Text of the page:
Wednesday, May 13, 2020

"Happy" by Surface

Song#:  3132
Date:  05/23/1987
Debut:  82
Peak:  20
Weeks:  14
Genre:  R&B, Quiet Storm

Pop Bits:  This New Jersey trio first formed in 1983. They signed with Salsoul Records and that same year issued out their first single "Falling in Love." It reached #84 on the R&B chart. A second single, "When Your X Wants You Back," got some attention but was unable to chart. After changes within the group (see below), they ended up getting the attention of Columbia Records. A deal was struck and their first single "Let's Try Again" was released in 1986. It performed well getting to #22 at R&B. A full album was then called for and the group quickly assembled a self-titled debut. This next single would then be issued out and it became a major hit at R&B getting to #2. The song then crossed over to the Pop chart where it just barely made the Top 20. It also made it to #24 at AC. Another single, "Lately," would hit #8 at R&B, but missed the other chart. The two hits helped sell the album, which got to #11 R&B and #55 Pop.

ReduxReview:  I don't remember this song at all, but that's not terribly surprising. My hometown didn't have an R&B radio station so unless a song made a big enough impression to get on pop radio, I tended to miss out on tracks like this one. This track is a slick, slinky jam that kind of bridges the gap between the teen sounds of New Edition and the more adult leaning grooves of Freddie Jackson. I could do without the little phone call section, but over all it is hard not to be seduced by the tune.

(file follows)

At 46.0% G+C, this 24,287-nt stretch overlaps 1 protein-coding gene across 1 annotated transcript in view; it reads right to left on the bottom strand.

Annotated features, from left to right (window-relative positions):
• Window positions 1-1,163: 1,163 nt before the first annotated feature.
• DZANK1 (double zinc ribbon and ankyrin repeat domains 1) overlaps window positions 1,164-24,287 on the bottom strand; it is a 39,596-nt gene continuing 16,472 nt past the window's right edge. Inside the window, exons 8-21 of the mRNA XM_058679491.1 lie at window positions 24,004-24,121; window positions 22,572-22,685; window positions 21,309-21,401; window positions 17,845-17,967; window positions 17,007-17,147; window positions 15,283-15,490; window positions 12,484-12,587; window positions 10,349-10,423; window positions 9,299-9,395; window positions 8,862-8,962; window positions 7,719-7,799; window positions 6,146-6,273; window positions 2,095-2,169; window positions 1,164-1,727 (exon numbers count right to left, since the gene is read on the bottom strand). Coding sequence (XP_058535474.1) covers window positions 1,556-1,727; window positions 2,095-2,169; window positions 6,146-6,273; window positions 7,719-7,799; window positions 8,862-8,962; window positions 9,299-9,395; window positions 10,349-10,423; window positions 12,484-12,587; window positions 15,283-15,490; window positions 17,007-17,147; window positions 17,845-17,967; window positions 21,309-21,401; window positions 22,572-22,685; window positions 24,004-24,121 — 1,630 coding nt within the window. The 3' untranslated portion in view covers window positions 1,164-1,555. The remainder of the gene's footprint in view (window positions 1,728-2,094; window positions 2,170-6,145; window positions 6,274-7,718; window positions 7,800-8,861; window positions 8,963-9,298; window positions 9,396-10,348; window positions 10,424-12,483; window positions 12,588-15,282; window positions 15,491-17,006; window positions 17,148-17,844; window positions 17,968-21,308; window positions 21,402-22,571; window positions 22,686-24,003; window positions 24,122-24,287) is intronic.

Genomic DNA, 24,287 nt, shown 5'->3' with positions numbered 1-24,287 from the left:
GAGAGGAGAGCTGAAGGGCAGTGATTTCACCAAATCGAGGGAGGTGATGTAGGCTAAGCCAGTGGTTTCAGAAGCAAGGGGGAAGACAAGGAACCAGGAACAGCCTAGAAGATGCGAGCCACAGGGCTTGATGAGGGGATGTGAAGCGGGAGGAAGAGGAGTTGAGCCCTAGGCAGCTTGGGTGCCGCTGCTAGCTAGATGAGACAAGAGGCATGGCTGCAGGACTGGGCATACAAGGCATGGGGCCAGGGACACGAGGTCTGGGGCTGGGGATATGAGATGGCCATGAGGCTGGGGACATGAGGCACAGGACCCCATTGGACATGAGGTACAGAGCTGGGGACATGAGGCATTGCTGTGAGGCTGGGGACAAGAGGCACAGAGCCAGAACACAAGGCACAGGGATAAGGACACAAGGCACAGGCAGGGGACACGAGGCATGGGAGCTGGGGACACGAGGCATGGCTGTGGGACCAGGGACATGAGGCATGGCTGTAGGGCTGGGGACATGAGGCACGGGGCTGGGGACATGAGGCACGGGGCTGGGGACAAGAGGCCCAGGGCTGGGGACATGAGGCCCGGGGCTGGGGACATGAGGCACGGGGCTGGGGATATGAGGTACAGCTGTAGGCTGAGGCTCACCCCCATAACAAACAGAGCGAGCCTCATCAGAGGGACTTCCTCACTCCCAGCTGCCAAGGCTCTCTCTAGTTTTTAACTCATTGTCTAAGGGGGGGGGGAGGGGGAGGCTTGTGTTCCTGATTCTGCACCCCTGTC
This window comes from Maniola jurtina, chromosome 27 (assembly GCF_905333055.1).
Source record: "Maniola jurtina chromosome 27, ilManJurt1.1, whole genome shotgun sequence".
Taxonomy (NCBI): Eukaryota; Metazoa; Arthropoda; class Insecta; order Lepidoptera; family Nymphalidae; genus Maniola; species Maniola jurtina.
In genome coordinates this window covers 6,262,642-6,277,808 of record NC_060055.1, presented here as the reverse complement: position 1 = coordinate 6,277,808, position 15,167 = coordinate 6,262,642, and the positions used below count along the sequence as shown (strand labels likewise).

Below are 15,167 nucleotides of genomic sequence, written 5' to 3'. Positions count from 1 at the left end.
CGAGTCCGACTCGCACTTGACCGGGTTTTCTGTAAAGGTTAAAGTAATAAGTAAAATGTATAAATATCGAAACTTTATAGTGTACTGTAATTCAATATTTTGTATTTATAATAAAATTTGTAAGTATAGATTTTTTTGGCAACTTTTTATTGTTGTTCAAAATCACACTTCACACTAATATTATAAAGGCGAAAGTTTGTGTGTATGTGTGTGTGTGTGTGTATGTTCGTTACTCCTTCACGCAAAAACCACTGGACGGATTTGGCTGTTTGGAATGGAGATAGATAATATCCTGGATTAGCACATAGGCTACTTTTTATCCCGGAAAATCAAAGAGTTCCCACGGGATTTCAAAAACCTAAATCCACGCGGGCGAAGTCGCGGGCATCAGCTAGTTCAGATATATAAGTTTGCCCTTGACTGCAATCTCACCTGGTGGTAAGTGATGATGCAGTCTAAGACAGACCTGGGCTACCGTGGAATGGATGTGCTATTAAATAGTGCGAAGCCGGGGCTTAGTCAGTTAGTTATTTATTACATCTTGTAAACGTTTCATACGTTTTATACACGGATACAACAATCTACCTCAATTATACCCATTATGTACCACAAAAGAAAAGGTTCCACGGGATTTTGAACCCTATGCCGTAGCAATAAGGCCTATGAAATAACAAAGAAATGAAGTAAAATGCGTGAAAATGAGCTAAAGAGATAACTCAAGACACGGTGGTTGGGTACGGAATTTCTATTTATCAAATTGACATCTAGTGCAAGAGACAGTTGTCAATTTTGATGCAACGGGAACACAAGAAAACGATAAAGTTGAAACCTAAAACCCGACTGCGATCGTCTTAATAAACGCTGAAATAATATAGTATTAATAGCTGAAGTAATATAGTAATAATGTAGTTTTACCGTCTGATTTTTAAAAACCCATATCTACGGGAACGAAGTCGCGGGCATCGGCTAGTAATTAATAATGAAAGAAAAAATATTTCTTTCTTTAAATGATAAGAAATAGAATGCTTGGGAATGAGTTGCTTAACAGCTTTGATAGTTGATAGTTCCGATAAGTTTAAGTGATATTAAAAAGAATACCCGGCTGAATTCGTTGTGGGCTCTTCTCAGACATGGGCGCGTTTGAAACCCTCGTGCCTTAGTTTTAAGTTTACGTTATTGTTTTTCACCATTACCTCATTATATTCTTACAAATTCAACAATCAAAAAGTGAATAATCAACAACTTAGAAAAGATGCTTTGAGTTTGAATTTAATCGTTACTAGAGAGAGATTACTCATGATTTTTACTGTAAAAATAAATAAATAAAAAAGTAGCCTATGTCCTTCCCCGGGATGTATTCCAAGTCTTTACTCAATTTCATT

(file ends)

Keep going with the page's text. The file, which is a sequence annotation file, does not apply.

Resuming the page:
ReduxRating:  6/10

Trivia:  In their early days, the group consisted of David Conley, David Townsend, and lead vocalist Karen Copeland. It was this lineup that recorded the Salsoul singles, which were more in the dance/post-Disco vein. Copeland was Conley's girlfriend at the time, but after a breakup, she took off leaving Conley and Townsend on their own and still under contract with Salsoul. Around this time they met singer/musician Bernard Jackson and the three began to write songs together. Their work led them to being staff writers at EMI, which in turn helped Conley and Townsend get out of their Salsoul contract. A few songs the trio wrote ended up being recorded by artists like New Edition, Sister Sledge, and Gwen Guthrie. They might have just continued to be writers, but then one of their demos made an impression at Columbia Records not only for the song, but for the group behind it. Columbia wanted to give the trio a shot at being artists and they signed on keeping their original name of Surface


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